Tales From The Blue Line 22

The first day that I was assigned to work a one man police squad was – different. Of course I was anxious, as all cops are under that condition. But a short while later my anxiety turned to a sort of bravado. I was young. What did I know?

My assignment was in a very quiet area of Milwaukee: The south side. The homes in the area are gorgeous, mostly built in the first half of the twentieth century. Their design was based on the Old world-European style, which still populate most large American cities.

Down-to-Earth type people dominated the area. There were some rundown, shanty type homes gathered in the areas where the first family businesses were opened. Only a few were in the slum category. On this fine autumn day I started by driving the particular route I’d seen veterans follow when I was the passenger in two officer assignments in the area. They knew the so-called hot spots. But this was the cities 2nd Precinct, after all; it was mostly crime free.

“Squad twenty-seven” sounded on the police radio. It was my squad number and the dispatcher was calling to give me my first assignment of the day. There’d been a report that some juveniles were “throwing things out of a second story window.” It was in a shanty home area, and considered a minor assignment.

When I arrived there was no one around. The residence to which I’d been sent was a small, white two story building. The front door, which was immediately adjacent to the sidewalk in front, stood wide open. I called out, and received no answer. I slowly entered, continuing to ask if anyone was home.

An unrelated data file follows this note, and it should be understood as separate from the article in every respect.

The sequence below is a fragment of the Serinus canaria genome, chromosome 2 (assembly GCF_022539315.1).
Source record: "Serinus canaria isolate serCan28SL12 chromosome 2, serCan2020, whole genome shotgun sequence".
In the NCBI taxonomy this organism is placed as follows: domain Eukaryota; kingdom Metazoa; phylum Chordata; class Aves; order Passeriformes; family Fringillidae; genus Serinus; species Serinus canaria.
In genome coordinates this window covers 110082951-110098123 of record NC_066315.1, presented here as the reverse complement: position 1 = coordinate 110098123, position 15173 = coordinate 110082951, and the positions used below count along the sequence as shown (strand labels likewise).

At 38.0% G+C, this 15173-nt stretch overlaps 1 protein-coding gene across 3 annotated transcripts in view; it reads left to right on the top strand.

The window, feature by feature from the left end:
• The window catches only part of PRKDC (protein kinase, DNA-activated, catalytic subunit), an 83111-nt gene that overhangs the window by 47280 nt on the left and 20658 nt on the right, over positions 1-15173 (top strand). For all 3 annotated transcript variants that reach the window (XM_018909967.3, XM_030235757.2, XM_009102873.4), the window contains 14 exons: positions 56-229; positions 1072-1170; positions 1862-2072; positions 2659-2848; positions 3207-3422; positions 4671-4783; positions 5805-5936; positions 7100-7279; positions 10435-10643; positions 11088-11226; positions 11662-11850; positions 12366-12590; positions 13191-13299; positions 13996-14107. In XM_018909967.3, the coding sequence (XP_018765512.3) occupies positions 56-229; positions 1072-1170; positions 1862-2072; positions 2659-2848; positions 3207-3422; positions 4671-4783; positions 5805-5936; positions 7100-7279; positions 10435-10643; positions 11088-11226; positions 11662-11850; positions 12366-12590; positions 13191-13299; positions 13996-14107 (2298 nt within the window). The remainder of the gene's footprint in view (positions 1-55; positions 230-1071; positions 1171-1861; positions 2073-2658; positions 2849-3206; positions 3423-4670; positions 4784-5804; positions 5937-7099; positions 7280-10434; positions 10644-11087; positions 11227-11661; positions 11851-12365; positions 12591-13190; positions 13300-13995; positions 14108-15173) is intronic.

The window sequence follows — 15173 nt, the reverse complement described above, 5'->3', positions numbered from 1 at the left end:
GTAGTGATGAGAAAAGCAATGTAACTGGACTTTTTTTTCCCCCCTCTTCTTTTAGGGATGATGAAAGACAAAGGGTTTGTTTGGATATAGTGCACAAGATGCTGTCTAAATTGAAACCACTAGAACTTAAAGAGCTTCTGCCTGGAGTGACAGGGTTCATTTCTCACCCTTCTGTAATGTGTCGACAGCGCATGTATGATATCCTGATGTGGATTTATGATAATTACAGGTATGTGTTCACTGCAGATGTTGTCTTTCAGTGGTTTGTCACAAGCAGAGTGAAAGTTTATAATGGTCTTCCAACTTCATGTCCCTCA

I cautiously stepped inside and continued calling out. Finally, a young boy (later determined to be eleven years old) with long jet black hair, appeared at the top of the stairs.

“Is something wrong?” he asked anxiously, in a pre-pubescent, boy’s voice.

He was obviously the kid who was throwing stuff out of the window, and he knew someone had called the cops. It was laughably obvious, and one could feel his angst while he continued trying to play innocent. New guy though I was, I felt confident that I’d quickly solve the mystery.

He provided his name and birth date without hesitation, and stated he lived at that location. He said that his mother should be in the kitchen downstairs, at the back of the house. He came down the steps and went to get her.

The boy’s mother came out to the hallway. She was extremely short and plump, and wore a light colored, full length house dress. She appeared utterly perplexed while looking me up and down. She was very upset. I would even say she was a bit frightened. I sensed that she spoke only broken English. Comparing her to other foreigners living in the area, I guessed that she was an immigrant from Central Europe.

The boy stood next to her. I explained the reason why I was sent. Her quizzical look remained. The boy started off by translating what I was saying. She relaxed a bit and looked at me with anticipation.